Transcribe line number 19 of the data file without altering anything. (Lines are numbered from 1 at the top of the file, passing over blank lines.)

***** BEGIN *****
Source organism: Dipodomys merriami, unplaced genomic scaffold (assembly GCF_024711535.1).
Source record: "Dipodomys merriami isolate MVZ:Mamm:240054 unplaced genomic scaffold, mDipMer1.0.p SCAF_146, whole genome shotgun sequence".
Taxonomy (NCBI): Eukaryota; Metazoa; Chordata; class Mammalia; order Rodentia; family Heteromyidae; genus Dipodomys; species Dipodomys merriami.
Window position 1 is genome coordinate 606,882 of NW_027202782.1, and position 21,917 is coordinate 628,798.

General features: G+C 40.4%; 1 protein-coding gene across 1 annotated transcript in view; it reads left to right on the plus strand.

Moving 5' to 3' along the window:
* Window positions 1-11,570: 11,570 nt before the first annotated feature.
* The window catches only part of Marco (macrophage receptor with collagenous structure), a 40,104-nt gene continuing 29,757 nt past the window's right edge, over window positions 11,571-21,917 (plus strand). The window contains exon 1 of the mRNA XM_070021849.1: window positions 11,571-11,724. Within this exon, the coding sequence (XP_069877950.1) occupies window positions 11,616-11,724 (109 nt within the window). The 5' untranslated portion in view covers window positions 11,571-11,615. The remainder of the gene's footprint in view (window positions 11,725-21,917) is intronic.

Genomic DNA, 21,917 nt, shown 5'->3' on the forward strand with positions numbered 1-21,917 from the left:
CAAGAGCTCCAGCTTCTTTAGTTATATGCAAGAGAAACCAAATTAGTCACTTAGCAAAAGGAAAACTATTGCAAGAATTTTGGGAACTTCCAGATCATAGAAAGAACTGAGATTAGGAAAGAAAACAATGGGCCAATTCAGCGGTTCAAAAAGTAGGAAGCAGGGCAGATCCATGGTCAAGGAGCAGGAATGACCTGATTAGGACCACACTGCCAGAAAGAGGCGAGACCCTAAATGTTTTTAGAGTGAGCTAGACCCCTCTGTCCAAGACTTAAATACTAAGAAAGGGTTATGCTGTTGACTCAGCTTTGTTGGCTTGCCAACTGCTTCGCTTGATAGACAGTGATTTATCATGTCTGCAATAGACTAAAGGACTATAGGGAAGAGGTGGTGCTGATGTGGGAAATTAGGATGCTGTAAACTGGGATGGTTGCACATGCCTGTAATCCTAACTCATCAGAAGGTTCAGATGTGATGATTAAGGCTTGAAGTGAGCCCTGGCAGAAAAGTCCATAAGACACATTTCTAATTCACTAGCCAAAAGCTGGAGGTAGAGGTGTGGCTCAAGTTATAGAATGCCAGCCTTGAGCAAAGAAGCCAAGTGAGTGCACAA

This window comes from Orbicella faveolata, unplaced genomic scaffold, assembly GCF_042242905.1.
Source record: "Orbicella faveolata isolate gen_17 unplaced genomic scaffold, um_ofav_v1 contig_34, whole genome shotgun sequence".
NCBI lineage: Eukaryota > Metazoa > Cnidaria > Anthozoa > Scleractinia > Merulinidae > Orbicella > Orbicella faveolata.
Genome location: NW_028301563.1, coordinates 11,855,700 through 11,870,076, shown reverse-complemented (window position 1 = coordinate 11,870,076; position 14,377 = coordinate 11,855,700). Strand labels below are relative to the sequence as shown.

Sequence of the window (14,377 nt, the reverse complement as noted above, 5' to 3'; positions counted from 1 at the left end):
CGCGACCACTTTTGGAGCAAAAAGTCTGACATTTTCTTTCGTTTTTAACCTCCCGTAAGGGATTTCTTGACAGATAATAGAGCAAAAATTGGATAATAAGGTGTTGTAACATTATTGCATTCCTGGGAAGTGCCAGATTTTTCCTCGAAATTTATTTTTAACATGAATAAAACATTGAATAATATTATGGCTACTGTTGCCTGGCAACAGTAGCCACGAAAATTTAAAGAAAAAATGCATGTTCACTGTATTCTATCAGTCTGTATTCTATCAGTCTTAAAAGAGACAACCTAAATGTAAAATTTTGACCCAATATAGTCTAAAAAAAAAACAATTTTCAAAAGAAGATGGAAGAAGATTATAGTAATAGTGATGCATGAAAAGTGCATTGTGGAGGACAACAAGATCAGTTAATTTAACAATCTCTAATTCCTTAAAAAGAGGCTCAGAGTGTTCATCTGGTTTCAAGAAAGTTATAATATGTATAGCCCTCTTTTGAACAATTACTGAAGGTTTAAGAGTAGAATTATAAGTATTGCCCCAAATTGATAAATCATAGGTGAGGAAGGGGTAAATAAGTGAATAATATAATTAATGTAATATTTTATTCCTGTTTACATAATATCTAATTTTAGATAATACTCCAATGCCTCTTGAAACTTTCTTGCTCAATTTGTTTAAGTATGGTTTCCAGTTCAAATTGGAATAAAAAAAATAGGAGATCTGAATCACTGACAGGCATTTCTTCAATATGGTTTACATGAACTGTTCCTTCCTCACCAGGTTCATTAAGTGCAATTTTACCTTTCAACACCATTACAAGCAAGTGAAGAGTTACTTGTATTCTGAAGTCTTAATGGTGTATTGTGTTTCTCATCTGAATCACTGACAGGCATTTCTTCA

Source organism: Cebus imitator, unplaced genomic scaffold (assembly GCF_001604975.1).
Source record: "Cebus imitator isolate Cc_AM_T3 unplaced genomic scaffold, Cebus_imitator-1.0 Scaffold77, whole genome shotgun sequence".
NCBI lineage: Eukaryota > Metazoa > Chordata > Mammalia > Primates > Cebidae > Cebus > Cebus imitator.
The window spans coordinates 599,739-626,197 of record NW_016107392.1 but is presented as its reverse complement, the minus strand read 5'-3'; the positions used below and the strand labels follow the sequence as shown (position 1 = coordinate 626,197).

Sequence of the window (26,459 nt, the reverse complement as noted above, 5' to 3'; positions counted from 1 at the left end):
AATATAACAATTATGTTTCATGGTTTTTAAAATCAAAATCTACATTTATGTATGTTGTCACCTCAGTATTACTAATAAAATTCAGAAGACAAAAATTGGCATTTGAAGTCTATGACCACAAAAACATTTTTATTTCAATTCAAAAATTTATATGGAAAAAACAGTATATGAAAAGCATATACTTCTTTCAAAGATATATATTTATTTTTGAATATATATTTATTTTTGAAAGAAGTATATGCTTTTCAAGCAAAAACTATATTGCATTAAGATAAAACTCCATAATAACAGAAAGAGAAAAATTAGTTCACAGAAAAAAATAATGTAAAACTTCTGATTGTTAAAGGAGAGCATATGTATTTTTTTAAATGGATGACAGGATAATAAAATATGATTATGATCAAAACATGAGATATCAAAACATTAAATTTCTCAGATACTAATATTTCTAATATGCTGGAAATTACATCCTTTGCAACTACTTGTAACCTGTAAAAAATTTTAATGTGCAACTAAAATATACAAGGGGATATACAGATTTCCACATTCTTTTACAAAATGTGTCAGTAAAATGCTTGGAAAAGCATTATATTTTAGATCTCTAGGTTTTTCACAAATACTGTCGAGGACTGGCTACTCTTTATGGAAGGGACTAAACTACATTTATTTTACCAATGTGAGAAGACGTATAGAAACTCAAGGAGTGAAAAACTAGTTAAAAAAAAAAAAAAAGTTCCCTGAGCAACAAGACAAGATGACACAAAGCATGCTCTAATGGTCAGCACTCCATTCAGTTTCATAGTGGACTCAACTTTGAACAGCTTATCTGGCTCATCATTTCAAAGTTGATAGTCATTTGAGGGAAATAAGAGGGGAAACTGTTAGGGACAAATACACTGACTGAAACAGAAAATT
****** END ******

NCBI lineage: Eukaryota > Metazoa > Chordata > Mammalia > Primates > Cebidae > Cebus > Cebus imitator.